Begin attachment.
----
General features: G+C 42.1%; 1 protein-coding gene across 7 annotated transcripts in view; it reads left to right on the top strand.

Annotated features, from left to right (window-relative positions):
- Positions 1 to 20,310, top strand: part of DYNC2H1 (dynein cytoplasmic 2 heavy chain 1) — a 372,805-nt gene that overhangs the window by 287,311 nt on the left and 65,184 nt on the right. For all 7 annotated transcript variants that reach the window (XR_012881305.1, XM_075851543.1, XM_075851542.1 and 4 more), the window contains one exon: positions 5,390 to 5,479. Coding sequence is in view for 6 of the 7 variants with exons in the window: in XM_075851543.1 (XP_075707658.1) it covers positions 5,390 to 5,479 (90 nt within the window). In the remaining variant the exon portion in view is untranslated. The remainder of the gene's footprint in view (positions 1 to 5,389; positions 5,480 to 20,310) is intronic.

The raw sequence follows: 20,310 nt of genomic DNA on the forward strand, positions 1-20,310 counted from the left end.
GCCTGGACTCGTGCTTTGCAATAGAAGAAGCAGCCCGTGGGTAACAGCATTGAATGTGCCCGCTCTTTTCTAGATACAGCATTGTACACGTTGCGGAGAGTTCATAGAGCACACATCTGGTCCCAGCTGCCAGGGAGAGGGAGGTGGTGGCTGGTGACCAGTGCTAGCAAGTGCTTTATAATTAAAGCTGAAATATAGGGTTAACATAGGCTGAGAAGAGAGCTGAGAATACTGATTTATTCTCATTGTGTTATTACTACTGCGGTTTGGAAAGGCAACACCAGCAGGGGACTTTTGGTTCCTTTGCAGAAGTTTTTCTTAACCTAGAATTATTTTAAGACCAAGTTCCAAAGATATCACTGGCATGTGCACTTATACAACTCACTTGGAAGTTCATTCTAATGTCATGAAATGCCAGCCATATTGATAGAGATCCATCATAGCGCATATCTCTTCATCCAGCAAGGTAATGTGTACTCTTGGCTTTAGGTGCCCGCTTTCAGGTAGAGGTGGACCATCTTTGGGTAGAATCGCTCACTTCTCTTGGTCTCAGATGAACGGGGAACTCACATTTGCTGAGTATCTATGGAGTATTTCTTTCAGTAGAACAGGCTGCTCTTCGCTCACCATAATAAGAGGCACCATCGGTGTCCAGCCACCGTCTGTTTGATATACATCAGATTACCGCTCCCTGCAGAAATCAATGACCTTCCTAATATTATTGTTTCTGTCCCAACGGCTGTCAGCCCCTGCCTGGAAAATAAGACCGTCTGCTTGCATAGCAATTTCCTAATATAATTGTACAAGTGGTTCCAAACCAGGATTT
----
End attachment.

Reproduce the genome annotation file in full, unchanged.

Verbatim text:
General features: G+C 42.1%; 1 protein-coding gene across 7 annotated transcripts in view; it reads left to right on the top strand.

Annotated features, from left to right (window-relative positions):
- Positions 1 to 20,310, top strand: part of DYNC2H1 (dynein cytoplasmic 2 heavy chain 1) — a 372,805-nt gene that overhangs the window by 287,311 nt on the left and 65,184 nt on the right. For all 7 annotated transcript variants that reach the window (XR_012881305.1, XM_075851543.1, XM_075851542.1 and 4 more), the window contains one exon: positions 5,390 to 5,479. Coding sequence is in view for 6 of the 7 variants with exons in the window: in XM_075851543.1 (XP_075707658.1) it covers positions 5,390 to 5,479 (90 nt within the window). In the remaining variant the exon portion in view is untranslated. The remainder of the gene's footprint in view (positions 1 to 5,389; positions 5,480 to 20,310) is intronic.

The raw sequence follows: 20,310 nt of genomic DNA on the forward strand, positions 1-20,310 counted from the left end.
GCCTGGACTCGTGCTTTGCAATAGAAGAAGCAGCCCGTGGGTAACAGCATTGAATGTGCCCGCTCTTTTCTAGATACAGCATTGTACACGTTGCGGAGAGTTCATAGAGCACACATCTGGTCCCAGCTGCCAGGGAGAGGGAGGTGGTGGCTGGTGACCAGTGCTAGCAAGTGCTTTATAATTAAAGCTGAAATATAGGGTTAACATAGGCTGAGAAGAGAGCTGAGAATACTGATTTATTCTCATTGTGTTATTACTACTGCGGTTTGGAAAGGCAACACCAGCAGGGGACTTTTGGTTCCTTTGCAGAAGTTTTTCTTAACCTAGAATTATTTTAAGACCAAGTTCCAAAGATATCACTGGCATGTGCACTTATACAACTCACTTGGAAGTTCATTCTAATGTCATGAAATGCCAGCCATATTGATAGAGATCCATCATAGCGCATATCTCTTCATCCAGCAAGGTAATGTGTACTCTTGGCTTTAGGTGCCCGCTTTCAGGTAGAGGTGGACCATCTTTGGGTAGAATCGCTCACTTCTCTTGGTCTCAGATGAACGGGGAACTCACATTTGCTGAGTATCTATGGAGTATTTCTTTCAGTAGAACAGGCTGCTCTTCGCTCACCATAATAAGAGGCACCATCGGTGTCCAGCCACCGTCTGTTTGATATACATCAGATTACCGCTCCCTGCAGAAATCAATGACCTTCCTAATATTATTGTTTCTGTCCCAACGGCTGTCAGCCCCTGCCTGGAAAATAAGACCGTCTGCTTGCATAGCAATTTCCTAATATAATTGTACAAGTGGTTCCAAACCAGGATTT